There are many reasons why motorcyclists are more at risk on the road than car and truck drivers. By their nature, bike accidents can involve fatalities and catastrophic injuries because of the size of the vehicle and exposure of the driver or passenger. Sadly, it is often the families of the injured who are faced with loss and financial need. They are entitled to seek compensation from anyone responsible for the crash.
Some interesting new data is surfacing that may eventually lessen the risk for motorcycle riders to some extent. The National Highway Traffic Safety Administration reports the most common accident is a rear-ender. They comprise 40 percent of all wrecks. Wisconsin drivers can easily visualize that situation on our roads. However, when a rear-end collision involves a motorcycle, the likelihood of the cyclist being injured increases substantially.
A possible solution is touted by some. It's called "lane splitting." This means that motorcycle riders have the option of riding between traffic lanes. Critics don't support the practice, and it is illegal in most areas of the country. Around the world, however, it is an accepted practice.
Supporters contend that it is not dangerous. They believe that a motorcyclist sitting properly in stopped traffic is in a far more precarious position. Notwithstanding the benefits of moving all traffic along faster, allowing riders to pass cars improves safety conditions for everyone they say.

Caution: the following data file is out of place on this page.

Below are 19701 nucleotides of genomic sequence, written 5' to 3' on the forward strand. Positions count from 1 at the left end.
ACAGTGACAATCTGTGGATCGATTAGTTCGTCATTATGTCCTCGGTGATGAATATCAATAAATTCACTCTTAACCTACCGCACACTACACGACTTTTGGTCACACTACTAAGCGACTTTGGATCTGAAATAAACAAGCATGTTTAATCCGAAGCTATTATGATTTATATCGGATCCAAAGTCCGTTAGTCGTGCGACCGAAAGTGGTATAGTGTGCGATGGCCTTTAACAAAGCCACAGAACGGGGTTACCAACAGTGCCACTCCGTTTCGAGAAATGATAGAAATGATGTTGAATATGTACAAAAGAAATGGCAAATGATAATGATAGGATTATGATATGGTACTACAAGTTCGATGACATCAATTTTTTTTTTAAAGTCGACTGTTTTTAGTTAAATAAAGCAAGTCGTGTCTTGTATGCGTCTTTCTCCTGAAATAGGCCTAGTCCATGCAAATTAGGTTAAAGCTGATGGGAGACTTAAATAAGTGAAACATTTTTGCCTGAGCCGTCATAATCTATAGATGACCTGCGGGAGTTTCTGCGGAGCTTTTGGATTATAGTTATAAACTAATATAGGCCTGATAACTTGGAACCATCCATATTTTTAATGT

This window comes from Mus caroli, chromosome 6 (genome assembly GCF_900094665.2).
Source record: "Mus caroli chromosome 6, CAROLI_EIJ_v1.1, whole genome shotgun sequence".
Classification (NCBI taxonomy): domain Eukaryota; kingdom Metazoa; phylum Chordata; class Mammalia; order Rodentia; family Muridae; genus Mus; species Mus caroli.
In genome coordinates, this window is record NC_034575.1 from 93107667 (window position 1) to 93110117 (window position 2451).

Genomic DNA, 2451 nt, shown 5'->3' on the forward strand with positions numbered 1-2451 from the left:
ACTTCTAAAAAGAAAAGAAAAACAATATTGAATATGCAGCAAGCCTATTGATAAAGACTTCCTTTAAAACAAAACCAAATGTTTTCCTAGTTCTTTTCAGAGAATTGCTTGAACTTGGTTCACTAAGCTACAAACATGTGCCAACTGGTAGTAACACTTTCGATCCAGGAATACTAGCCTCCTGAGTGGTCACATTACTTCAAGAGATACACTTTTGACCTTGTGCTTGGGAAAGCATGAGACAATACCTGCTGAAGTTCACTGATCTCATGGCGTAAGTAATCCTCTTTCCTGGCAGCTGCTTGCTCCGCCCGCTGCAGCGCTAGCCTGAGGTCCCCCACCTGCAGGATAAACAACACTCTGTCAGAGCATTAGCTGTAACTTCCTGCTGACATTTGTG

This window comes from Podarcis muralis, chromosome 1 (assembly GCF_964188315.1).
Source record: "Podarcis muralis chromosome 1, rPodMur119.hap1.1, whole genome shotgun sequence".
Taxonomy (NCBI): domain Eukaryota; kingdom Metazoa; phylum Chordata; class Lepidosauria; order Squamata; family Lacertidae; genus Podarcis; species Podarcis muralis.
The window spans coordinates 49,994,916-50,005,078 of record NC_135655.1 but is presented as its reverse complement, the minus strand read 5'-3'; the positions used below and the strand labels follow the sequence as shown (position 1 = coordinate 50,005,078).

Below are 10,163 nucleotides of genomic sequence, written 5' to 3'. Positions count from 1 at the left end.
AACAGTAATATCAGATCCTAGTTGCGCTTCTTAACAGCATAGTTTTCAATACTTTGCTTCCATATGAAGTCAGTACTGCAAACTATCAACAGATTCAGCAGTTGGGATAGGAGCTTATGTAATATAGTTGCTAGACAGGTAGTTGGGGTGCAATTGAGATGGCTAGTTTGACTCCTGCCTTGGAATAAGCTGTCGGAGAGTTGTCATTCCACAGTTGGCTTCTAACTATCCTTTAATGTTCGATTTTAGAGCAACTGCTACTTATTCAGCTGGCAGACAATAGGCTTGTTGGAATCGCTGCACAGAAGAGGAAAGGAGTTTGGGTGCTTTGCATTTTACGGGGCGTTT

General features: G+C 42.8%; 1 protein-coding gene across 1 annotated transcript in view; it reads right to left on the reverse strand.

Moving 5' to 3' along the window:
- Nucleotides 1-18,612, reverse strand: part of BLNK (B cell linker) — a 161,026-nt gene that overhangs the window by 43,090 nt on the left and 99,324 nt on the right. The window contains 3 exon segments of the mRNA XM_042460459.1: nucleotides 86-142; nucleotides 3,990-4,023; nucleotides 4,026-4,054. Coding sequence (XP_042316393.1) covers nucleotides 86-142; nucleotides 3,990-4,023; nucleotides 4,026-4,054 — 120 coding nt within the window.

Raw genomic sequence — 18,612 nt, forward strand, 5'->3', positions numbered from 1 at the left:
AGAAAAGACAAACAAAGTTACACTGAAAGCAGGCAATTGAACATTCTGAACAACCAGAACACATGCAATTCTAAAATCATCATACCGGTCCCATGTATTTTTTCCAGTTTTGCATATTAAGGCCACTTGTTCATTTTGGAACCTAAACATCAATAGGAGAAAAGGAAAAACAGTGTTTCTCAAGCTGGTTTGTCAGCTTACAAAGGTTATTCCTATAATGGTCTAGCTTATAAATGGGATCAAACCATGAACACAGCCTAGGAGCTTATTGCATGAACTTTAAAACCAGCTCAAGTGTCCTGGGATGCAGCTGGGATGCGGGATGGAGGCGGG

Many drivers have an automatic response to the idea, expressing the thinking that bikers are just trying to jump to the head of the line with risky, potentially accident-causing maneuvers. Again, it's suggested that this isn't the usual case at all. What's called a "filtering bike" vanishes from the line altogether as it works its way to the front of stopped traffic. It can then accelerate more quickly than a car or truck, safely getting out of everyone's way instead of trying to act like a car.
It's likely that there will be much discussion and further study based on the stated position of NHTSA. Laws may change. In the meantime, it remains important for motorcyclists to be vigilant on the roads and hold at-fault car drivers accountable if they suffer injuries in a crash.
Source: Motorcycle Safety Foundation, "Motorcycle Factors: Lane Use" Nov. 06, 2014